It’s a long process, but I don’t consider it a waste of time. Yes, the church is busy, but this is the kind of study that I think every genuine Christian would die to be a part of. I get to dig into the wealth of Scripture and immerse myself in it for the next several months. There is a bit of apprehension just because I know things will be busy with the church plant, 10 year anniversary, missions, and everything else that’s going on in the church. But I am confident that God will see me through. I appreciate all the prayers that the church family are lifting up on my behalf. In many ways, you will be like Aaron and Hur were to Moses in supporting his arms during Israel’s battle against Amalek (cf. Exod. 17). I am confident that God will grant success through your many prayers.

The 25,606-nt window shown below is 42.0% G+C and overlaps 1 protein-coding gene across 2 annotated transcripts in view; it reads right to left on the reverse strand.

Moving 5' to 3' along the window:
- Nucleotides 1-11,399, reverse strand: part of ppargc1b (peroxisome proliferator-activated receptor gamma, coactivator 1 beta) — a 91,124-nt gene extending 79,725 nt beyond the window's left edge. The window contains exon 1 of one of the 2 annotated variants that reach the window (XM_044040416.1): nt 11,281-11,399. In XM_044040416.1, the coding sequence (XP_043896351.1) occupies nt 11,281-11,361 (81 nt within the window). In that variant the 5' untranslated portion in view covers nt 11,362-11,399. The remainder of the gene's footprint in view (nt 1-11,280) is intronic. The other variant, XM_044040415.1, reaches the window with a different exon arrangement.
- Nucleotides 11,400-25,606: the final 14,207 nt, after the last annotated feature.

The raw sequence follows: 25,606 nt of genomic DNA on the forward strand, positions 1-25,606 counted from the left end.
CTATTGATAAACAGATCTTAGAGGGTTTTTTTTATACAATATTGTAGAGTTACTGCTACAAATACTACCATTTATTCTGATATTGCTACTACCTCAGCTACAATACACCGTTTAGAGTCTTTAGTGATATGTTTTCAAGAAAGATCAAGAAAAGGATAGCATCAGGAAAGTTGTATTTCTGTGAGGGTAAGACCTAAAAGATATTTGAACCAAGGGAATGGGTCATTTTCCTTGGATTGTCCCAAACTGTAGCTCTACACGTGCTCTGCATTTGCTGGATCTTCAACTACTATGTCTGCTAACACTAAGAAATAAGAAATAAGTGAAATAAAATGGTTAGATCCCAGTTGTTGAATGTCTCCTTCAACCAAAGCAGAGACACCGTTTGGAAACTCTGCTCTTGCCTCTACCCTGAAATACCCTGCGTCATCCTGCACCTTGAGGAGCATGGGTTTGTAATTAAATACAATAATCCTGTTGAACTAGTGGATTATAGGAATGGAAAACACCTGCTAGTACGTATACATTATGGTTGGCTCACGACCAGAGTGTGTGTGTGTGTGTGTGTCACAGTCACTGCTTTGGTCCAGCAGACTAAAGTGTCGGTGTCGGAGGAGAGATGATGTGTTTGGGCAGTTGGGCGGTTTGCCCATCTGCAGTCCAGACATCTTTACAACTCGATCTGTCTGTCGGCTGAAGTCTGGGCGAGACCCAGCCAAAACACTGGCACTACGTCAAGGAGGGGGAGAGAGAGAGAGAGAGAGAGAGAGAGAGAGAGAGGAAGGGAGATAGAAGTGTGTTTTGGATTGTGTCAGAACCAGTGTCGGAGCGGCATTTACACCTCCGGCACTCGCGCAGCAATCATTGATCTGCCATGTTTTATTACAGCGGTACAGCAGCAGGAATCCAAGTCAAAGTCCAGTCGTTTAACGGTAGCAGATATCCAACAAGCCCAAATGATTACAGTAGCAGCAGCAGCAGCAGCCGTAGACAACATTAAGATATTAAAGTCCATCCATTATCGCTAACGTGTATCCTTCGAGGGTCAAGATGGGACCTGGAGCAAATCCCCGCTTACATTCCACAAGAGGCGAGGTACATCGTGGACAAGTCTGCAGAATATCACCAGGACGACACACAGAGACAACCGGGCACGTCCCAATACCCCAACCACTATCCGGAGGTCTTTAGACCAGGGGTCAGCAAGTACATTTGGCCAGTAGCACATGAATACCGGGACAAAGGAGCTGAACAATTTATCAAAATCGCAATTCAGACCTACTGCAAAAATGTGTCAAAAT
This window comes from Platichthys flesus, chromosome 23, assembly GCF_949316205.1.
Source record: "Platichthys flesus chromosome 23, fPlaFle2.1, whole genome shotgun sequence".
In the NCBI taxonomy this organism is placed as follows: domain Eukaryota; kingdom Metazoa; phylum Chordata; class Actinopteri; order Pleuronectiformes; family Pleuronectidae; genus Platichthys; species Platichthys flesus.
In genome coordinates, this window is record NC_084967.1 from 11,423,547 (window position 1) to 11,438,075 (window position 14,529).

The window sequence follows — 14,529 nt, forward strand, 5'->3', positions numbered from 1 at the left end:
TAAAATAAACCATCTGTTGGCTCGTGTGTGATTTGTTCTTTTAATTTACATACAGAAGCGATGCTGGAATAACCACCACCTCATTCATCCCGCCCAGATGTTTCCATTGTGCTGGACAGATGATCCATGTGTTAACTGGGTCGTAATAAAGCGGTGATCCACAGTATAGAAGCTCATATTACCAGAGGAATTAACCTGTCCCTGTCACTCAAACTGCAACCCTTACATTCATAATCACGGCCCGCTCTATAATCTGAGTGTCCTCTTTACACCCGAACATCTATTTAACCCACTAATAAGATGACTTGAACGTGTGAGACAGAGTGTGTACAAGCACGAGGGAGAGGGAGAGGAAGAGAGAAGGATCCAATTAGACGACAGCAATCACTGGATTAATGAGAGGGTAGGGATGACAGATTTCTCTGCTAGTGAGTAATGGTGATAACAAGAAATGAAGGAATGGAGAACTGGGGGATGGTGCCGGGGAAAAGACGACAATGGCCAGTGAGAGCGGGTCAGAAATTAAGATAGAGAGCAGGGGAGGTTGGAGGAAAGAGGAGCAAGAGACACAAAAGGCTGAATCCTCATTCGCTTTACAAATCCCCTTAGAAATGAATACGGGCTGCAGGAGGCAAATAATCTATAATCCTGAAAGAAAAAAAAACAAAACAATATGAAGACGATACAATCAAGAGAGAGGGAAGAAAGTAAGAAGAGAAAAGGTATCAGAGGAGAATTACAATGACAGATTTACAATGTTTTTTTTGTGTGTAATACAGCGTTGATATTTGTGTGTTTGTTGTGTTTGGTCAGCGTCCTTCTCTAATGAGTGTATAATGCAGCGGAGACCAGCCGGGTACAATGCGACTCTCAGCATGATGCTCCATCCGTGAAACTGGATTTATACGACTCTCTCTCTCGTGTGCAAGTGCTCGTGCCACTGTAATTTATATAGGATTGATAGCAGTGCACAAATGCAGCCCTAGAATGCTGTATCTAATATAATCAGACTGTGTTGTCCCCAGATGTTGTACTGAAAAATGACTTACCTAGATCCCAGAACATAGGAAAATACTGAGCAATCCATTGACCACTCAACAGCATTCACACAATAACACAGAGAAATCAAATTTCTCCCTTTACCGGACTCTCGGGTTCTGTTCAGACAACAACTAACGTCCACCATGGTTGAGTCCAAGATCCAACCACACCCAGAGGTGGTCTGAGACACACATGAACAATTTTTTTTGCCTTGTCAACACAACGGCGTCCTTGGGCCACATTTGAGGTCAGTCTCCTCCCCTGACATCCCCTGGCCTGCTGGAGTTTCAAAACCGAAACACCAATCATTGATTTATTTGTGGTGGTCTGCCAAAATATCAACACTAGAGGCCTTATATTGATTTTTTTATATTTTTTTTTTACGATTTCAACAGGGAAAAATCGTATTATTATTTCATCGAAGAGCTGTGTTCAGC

After serving at LBC for the past ten years, I think it’s about time for my ordination. I knew I didn’t want to get ordained right out of seminary because I wanted at least a few years of ministry experience first. I wanted to be at a place where the church could be confident of my ability as a teacher and could trust my leadership and character. I’m so thankful for a loving church that cares for me and my family. I’m looking forward to being even more cemented into the ministry at Lighthouse through my ordination. Feel free to ask if you have any questions!